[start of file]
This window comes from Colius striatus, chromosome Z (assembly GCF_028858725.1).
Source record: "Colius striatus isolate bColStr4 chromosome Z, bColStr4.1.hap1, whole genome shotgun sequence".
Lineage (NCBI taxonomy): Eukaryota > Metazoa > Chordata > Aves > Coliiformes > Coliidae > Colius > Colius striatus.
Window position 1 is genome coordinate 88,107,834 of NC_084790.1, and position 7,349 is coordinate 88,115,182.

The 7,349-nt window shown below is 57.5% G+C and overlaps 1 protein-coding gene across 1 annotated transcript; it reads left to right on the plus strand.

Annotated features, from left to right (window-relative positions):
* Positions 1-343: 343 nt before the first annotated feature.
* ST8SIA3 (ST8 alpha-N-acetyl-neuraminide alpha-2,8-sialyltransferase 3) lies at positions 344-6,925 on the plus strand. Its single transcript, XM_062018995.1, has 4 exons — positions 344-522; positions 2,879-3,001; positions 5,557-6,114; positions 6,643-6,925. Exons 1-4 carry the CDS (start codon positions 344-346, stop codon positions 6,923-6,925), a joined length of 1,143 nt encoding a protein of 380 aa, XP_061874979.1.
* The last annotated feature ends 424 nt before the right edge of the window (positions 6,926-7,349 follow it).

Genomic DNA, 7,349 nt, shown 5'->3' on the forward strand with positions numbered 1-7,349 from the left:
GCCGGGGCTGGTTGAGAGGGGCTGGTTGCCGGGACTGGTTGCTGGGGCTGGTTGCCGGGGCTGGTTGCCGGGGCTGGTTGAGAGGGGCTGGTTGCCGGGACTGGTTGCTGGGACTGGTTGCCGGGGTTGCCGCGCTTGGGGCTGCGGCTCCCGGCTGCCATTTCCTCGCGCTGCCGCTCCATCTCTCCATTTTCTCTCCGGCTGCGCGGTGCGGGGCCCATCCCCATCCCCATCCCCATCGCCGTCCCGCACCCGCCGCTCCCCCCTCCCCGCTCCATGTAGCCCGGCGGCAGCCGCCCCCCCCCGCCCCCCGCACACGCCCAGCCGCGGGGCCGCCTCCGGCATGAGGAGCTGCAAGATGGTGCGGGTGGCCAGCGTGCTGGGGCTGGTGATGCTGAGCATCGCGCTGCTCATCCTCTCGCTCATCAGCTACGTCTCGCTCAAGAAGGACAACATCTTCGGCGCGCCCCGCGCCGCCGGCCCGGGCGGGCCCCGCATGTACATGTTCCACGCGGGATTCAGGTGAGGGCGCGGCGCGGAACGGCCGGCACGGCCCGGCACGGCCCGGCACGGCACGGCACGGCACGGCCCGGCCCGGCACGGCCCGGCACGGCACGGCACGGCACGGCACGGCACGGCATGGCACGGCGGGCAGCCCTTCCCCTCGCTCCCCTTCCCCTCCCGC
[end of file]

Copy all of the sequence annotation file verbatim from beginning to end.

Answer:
This window comes from Colius striatus, chromosome Z (assembly GCF_028858725.1).
Source record: "Colius striatus isolate bColStr4 chromosome Z, bColStr4.1.hap1, whole genome shotgun sequence".
Lineage (NCBI taxonomy): Eukaryota > Metazoa > Chordata > Aves > Coliiformes > Coliidae > Colius > Colius striatus.
Window position 1 is genome coordinate 88,107,834 of NC_084790.1, and position 7,349 is coordinate 88,115,182.

The 7,349-nt window shown below is 57.5% G+C and overlaps 1 protein-coding gene across 1 annotated transcript; it reads left to right on the plus strand.

Annotated features, from left to right (window-relative positions):
* Positions 1-343: 343 nt before the first annotated feature.
* ST8SIA3 (ST8 alpha-N-acetyl-neuraminide alpha-2,8-sialyltransferase 3) lies at positions 344-6,925 on the plus strand. Its single transcript, XM_062018995.1, has 4 exons — positions 344-522; positions 2,879-3,001; positions 5,557-6,114; positions 6,643-6,925. Exons 1-4 carry the CDS (start codon positions 344-346, stop codon positions 6,923-6,925), a joined length of 1,143 nt encoding a protein of 380 aa, XP_061874979.1.
* The last annotated feature ends 424 nt before the right edge of the window (positions 6,926-7,349 follow it).

Genomic DNA, 7,349 nt, shown 5'->3' on the forward strand with positions numbered 1-7,349 from the left:
GCCGGGGCTGGTTGAGAGGGGCTGGTTGCCGGGACTGGTTGCTGGGGCTGGTTGCCGGGGCTGGTTGCCGGGGCTGGTTGAGAGGGGCTGGTTGCCGGGACTGGTTGCTGGGACTGGTTGCCGGGGTTGCCGCGCTTGGGGCTGCGGCTCCCGGCTGCCATTTCCTCGCGCTGCCGCTCCATCTCTCCATTTTCTCTCCGGCTGCGCGGTGCGGGGCCCATCCCCATCCCCATCCCCATCGCCGTCCCGCACCCGCCGCTCCCCCCTCCCCGCTCCATGTAGCCCGGCGGCAGCCGCCCCCCCCCGCCCCCCGCACACGCCCAGCCGCGGGGCCGCCTCCGGCATGAGGAGCTGCAAGATGGTGCGGGTGGCCAGCGTGCTGGGGCTGGTGATGCTGAGCATCGCGCTGCTCATCCTCTCGCTCATCAGCTACGTCTCGCTCAAGAAGGACAACATCTTCGGCGCGCCCCGCGCCGCCGGCCCGGGCGGGCCCCGCATGTACATGTTCCACGCGGGATTCAGGTGAGGGCGCGGCGCGGAACGGCCGGCACGGCCCGGCACGGCCCGGCACGGCACGGCACGGCACGGCCCGGCCCGGCACGGCCCGGCACGGCACGGCACGGCACGGCACGGCACGGCATGGCACGGCGGGCAGCCCTTCCCCTCGCTCCCCTTCCCCTCCCGC